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Sobeh
07 Apr 10, 23:35
In the dojo where I practice zazen we only have a statue of the budhha, nothing more than that. And I realy enjoy that kind of austerity.

This brings up something I've often wondered about. Zen, for example, despite having come from China, nevertheless has a strong identity with traditional Japanese architecture with respect to simplicity and the use of space and 'blending'.

Contrast that with the highly intricate and prolific ritual of Tibetan practice, including the many ritual devices and beautiful artistic imagery, and it definitely makes for a stark contrast.

Generally speaking, "urban" Theravadan art is, itself, the Suttas. In Sri Lanka, for example, it is very popular to have a Sutta written on real palm leaves in precious ink and given as gifts to monasteries.

Because I'm ordaining in the Thai Forest Tradition, I thought about the use of art in that tradition; the daily cycles of the monks there don't really come into contact with art at all...

Any thoughts on the consequences based on this difference? Or is it all just a matter of choosing the curry flavor for ones Rice Dhamma?

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frank
08 Apr 10, 00:26
Any thoughts on the consequences based on this difference?

I think it's a case of keeping your eye on the ball.
Trying not to get distracted by hype,trying to remember what the point of the exercise is...liberation.

Aloka
08 Apr 10, 01:28
Maybe we could include some photos ?

Esho
08 Apr 10, 01:33
Any thoughts on the consequences based on this difference? Or is it all just a matter of choosing the curry flavor for ones Rice Dhamma?

This is a very good question. Thanks Sobeh for it.

I will choose the issue of "the curry flavor for ones Rice Dhamma" and as Frank tells in # 2 the important thing is not to be caught up in the art that has developed each tradition:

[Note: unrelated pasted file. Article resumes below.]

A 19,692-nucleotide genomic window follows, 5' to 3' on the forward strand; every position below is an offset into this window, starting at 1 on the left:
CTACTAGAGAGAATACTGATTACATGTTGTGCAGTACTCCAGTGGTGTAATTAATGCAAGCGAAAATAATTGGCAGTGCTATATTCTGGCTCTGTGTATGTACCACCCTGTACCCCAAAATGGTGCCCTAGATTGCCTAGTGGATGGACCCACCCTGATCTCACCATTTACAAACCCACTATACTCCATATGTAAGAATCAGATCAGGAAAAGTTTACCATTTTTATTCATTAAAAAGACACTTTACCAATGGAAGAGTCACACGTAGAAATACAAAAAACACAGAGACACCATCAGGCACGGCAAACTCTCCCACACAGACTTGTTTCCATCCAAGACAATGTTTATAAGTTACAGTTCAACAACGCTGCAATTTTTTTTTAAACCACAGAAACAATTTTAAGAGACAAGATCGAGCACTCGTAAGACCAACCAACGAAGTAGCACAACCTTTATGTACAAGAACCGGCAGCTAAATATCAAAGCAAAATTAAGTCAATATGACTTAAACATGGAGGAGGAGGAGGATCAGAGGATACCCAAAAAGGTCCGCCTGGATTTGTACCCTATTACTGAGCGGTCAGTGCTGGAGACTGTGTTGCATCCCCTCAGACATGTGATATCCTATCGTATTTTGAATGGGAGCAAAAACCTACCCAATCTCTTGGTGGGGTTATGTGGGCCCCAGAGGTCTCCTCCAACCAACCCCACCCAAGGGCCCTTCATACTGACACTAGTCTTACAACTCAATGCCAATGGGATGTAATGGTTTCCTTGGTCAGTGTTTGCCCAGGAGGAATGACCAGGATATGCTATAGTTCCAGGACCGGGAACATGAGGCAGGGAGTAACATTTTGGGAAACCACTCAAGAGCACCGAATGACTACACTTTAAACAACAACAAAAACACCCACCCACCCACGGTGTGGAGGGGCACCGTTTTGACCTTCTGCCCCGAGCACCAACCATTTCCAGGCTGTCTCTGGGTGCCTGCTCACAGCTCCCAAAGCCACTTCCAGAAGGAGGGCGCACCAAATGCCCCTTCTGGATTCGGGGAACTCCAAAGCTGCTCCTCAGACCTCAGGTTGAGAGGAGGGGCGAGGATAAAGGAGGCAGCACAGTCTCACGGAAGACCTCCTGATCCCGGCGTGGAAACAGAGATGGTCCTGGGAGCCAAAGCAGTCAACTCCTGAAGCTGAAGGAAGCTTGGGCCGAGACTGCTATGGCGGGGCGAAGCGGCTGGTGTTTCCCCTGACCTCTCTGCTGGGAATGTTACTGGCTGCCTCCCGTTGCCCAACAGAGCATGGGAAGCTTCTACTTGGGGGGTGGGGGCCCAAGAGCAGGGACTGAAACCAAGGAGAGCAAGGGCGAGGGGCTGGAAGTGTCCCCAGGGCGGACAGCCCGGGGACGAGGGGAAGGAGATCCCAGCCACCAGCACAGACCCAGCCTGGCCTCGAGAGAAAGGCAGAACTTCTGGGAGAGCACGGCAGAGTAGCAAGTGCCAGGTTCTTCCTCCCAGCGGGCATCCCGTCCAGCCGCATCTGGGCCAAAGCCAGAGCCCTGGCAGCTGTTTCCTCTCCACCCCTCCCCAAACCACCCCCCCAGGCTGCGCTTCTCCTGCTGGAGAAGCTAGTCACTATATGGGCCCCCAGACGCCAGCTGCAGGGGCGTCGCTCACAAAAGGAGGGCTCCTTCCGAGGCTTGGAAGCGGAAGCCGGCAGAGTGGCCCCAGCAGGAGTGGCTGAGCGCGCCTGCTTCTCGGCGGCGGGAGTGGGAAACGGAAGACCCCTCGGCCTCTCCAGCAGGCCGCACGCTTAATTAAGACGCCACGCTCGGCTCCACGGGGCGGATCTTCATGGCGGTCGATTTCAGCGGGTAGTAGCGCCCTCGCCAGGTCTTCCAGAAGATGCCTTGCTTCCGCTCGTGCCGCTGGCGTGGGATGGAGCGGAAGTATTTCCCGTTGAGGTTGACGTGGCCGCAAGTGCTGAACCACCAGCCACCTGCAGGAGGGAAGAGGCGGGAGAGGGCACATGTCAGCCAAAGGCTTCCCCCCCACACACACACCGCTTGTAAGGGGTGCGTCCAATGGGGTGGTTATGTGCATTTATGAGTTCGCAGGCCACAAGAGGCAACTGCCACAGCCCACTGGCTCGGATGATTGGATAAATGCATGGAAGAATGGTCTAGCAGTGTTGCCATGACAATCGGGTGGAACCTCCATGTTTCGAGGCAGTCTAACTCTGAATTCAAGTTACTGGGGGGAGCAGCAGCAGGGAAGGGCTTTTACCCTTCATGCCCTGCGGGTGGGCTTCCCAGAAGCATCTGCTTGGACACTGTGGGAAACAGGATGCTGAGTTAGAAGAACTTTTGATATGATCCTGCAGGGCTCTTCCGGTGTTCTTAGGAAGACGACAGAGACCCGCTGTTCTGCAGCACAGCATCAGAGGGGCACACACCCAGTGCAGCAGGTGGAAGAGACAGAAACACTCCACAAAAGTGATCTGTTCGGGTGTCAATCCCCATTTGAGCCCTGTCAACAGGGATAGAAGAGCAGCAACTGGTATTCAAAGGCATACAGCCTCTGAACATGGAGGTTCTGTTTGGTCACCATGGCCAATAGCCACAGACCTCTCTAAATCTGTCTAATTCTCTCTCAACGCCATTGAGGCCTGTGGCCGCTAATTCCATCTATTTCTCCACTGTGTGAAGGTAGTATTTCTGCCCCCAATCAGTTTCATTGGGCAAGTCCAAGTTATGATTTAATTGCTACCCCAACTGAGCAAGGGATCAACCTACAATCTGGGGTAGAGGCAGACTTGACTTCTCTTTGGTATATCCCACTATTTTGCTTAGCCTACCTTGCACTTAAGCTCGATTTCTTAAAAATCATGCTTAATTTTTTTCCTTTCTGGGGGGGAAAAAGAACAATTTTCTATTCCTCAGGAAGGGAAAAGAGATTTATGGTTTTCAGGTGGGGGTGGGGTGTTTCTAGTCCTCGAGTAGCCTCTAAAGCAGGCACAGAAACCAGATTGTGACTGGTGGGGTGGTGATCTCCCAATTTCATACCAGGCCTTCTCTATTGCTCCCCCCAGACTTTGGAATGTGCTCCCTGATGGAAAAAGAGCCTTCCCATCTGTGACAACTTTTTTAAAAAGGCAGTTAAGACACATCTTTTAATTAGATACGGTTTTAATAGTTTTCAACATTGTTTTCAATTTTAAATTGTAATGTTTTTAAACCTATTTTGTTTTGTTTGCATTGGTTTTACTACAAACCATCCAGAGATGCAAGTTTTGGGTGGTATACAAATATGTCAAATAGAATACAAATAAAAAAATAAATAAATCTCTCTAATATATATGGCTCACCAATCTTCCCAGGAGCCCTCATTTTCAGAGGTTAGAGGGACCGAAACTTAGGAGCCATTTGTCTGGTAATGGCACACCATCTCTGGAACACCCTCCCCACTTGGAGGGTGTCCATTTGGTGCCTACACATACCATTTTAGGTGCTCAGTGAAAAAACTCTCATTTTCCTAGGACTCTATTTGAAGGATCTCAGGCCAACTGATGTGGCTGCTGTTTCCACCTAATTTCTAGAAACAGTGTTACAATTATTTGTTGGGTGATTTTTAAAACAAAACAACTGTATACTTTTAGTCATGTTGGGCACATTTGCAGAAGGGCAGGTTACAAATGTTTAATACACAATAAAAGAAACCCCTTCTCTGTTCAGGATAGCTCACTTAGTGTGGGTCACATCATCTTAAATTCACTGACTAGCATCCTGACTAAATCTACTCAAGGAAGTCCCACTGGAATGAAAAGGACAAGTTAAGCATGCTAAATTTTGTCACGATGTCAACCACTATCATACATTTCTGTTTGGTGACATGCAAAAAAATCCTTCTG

I think it's a case of keeping your eye on the ball.

In my personal opinion the austerity of a temple, in this case, at a Zen dojo, is fundamental to develop a pacefull environment with the less distraction about ornamentation. For me it is too "noisy" all the ornamentation that has developed Tibetan tradition and I think that this is because of the culture and temper of the tibetan people.

Since I started to practice Dhamma I have felt a need to be austere also in my personal life. I am learning to keep my self silent and keep my environment silent. Im surprised I have had diminish a lot the time I used to listen to music with out feeling anxiety.

http://www.buddhismwithoutboundaries.com/images/smilies/wink.gif

Aloka
08 Apr 10, 01:42
I'm not keen on Tibetan statues though I like the thangkas. When I went to Amaravati (Forest Tradition) in the UK, I was astonished by the difference and simplicity when I walked into the temple shrine room. The big golden Buddha on the shrine is the nicest Buddha statue I've seen ...and I also really liked the black Buddha outside. Here's a photo.


http://www.buddhismwithoutboundaries.com/dazz/black_buddha.jpg

Aloka
08 Apr 10, 01:48
I think one gets very caught up with the colors and all the artifacts in Tibetan Buddhism as well as the sounds and the instruments and so on. Is it all absolutely necessary? No. - but it had a big impact on me to begin with because of my love of bright colors and so on. I found it all very attractive - which doesn't really have anything to do with Dharma - although some would say otherwise.

Esho
08 Apr 10, 01:50
and I also really liked the black Buddha outside. Here's a photo.

What a beautifull statue Dazz, it is unavoidable the pacefull feeling it brings to you as you contemplate it...

Thanks Dazz,

http://www.buddhismwithoutboundaries.com/images/smilies/hug.gif

From Dazz # 6: "Is it all absolutely necessary? No."

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Sobeh
08 Apr 10, 02:02
Trying not to get distracted by hype,trying to remember what the point of the exercise is...liberation.



unavoidable the pacefull feeling

It's an interesting note. I thought of the idea that the peaceful feeling would not have occurred but for the presence of that art, and perhaps a monastic or layperson walking past it would derive much benefit, but of course always mindful of the fact it was mere enjoyable feeling coming in through the sense organ of the eye.

Perhaps in the forest tradition, nature itself is the art we are supposed to receive this peaceful benefit from? Perhaps this is an interesting similarity with Zen?

Esho
08 Apr 10, 02:10
Perhaps this is an interesting similarity with Zen?

It seems that it is maybe in the aspect of austerity. But in zen besides austerity there is an intention to depict the essencial aspect of a "thing" cleaned from any personal view and without loosing movement or a sense of motion... giving you a paradox between essence and impermanence... You know... Zen loves paradoxes.

While I am not an expert in Zen art, I am curious about it... and I am starting to explore it; seems an interesting exploration.

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